Overall Rating – 7 out of 10 (Good)

Strengths – Repeatable fun that gamers of any age can learn quickly.  High portability, with colorful components and simple setup.  Engaging decision-making for certain demographics, skewing toward younger.  Decent value for the price (generally less than $12, depending on where you look.)

Areas of Possible Improvement – Not for those looking for deep strategy.  The pad of papers eventually runs out, and there’s no clear way as to how to replace it.


Gamewright’s Rolling America is a super-compact dice game that challenges players to fill in as much of a map of the United States as possible, while using simple rolling and number-placement rules.  Namely, the map is divided into several color-coded sections, such as orange for the southwest and purple for the Midwest.  When a player rolls the six colored dice, they are to place the rolled numbers in a state in the correspondingly colored section of the map (e.g. the value on the blue die must go in the blue section), under the restriction that neighboring states cannot have the same number.  Players continue in this fashion until no more states can be legally numbered.

The makers should be commended on not making this a large-scale game with a map that covers an entire tabletop; this reviewer can see others running with the concept and missing the point entirely.  Instead, the paper maps are only a few inches by a few more inches in size, making the product perfect for play as kids roll through the very states they’re marking up, perhaps in the back seat of the stereotypical station wagon.  And they need never be frustrated with Rolling America, even when they feel stuck:  the maps provide areas in which to mark “gimmes” or “mulligans,” if a particularly bad roll leaves few or no options, and this mechanic forces a certain level of judiciousness and strategic thinking.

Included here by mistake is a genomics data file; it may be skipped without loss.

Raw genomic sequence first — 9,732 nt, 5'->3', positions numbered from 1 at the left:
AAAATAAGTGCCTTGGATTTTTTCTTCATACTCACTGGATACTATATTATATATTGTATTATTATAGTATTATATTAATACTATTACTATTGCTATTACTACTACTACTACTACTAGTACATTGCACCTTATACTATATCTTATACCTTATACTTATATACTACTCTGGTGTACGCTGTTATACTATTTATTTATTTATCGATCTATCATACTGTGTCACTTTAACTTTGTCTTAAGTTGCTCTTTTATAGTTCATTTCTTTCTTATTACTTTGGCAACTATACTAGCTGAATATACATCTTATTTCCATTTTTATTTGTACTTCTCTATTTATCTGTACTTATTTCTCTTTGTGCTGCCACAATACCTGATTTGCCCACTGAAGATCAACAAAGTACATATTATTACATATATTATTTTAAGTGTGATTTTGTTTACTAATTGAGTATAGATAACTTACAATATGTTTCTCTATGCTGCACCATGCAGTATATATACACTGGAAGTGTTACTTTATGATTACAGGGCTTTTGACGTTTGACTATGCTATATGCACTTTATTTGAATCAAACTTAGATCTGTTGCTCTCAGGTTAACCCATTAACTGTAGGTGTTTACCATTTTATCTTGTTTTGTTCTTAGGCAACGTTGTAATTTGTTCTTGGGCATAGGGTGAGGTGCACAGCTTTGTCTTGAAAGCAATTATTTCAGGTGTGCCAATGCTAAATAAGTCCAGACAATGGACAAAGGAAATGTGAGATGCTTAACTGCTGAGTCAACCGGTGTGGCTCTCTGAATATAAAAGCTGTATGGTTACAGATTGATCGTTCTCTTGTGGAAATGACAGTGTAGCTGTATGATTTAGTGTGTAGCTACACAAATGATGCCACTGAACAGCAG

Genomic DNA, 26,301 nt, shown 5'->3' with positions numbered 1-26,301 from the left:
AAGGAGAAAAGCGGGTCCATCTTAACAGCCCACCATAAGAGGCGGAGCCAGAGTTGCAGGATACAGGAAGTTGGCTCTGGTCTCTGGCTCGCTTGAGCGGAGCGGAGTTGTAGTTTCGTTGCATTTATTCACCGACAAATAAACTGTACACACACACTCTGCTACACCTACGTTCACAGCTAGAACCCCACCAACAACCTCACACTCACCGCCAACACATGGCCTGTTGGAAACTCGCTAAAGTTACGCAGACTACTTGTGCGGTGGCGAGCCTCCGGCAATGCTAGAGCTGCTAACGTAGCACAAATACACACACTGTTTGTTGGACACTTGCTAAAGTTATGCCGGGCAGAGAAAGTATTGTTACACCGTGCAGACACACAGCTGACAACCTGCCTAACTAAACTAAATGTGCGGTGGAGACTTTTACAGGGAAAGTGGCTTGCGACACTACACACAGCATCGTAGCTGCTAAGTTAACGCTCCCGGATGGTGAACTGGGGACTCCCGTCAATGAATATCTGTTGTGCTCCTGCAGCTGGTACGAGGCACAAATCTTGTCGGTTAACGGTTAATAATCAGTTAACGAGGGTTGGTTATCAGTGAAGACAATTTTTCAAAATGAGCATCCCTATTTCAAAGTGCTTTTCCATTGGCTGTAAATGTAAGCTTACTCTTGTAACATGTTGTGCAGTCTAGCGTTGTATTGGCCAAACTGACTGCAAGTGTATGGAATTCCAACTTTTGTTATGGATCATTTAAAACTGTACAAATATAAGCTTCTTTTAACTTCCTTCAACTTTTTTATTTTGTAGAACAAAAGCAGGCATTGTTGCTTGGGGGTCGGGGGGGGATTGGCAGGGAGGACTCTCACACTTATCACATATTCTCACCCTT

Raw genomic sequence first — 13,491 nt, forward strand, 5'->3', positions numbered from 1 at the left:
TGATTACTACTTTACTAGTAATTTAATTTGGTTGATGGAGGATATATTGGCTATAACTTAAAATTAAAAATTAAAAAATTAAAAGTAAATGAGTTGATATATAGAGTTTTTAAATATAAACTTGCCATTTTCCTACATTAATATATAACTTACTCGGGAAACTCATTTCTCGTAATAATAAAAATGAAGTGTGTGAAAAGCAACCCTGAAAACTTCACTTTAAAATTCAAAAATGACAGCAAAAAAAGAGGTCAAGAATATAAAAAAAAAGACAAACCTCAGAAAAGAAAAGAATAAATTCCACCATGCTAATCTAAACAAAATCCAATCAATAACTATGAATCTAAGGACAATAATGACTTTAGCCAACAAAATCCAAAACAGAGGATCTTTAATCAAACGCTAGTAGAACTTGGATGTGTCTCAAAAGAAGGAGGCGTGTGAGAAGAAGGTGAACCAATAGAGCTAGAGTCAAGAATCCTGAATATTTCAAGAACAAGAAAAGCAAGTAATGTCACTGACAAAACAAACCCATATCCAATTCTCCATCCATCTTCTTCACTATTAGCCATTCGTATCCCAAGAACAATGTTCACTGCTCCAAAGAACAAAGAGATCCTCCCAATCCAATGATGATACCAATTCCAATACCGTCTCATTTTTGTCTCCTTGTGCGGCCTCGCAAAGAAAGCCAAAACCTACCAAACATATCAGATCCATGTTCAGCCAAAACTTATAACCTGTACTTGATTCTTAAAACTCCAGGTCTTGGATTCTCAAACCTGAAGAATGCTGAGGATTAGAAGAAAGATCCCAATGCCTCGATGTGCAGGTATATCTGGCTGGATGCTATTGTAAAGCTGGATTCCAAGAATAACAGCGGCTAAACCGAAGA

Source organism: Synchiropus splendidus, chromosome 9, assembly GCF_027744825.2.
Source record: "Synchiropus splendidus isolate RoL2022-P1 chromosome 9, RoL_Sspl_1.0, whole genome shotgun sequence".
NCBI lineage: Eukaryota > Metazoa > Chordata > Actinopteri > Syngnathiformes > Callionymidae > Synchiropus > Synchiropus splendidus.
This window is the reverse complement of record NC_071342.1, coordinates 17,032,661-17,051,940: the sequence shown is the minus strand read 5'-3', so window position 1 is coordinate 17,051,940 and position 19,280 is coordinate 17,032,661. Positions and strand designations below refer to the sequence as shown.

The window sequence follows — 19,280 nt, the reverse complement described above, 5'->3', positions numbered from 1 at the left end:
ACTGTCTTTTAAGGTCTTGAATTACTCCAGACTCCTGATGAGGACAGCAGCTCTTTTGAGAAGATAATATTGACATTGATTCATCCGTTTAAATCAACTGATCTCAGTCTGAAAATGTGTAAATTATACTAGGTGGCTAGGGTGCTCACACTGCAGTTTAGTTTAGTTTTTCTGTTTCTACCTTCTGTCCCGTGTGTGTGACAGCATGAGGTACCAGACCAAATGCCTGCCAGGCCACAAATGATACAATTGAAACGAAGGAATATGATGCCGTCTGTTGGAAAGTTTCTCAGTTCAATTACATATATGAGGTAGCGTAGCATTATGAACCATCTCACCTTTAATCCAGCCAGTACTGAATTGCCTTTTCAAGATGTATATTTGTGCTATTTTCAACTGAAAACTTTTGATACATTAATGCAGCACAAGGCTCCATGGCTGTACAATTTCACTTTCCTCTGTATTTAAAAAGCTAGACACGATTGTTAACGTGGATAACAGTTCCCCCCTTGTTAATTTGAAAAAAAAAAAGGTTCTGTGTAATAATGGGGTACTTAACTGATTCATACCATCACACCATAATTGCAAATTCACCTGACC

Those who are considering Rolling America, however, should know what they’re getting into, and Settlers of Catan it ain’t.  Because players aren’t really influencing each other’s progress, this product will never feel particularly competitive or anything but light-hearted.  I’d go so far as to even say that far better choices exist for ways in which players can bond; once the parents get to the hotel in the aforementioned road trip, the need for such distractions drops dramatically.  It should be noted that the game tends to not play the same way twice, as the outcome of early rolls greatly influences the playability of later rolls.  Yet, during testing of this product, I never quite felt motivated to draw out a ‘perfect map,’ as Gamewright playfully encourages people to post online in the instructions, should they achieve this supposedly rare feat.

That said, Rolling America is fun for at least several plays, and the simplicity of the components allows for good financial value.  It’s also particularly nice that the box snaps tightly shut so that papers and dice have minimal risk of spilling everywhere, regardless of the context in which the game is played.  And there’s even the remote chance (although states are not labeled with their names) that players can subtly learn their geography while examining the map.  As its tagline says, it’s truly “star-spangled!”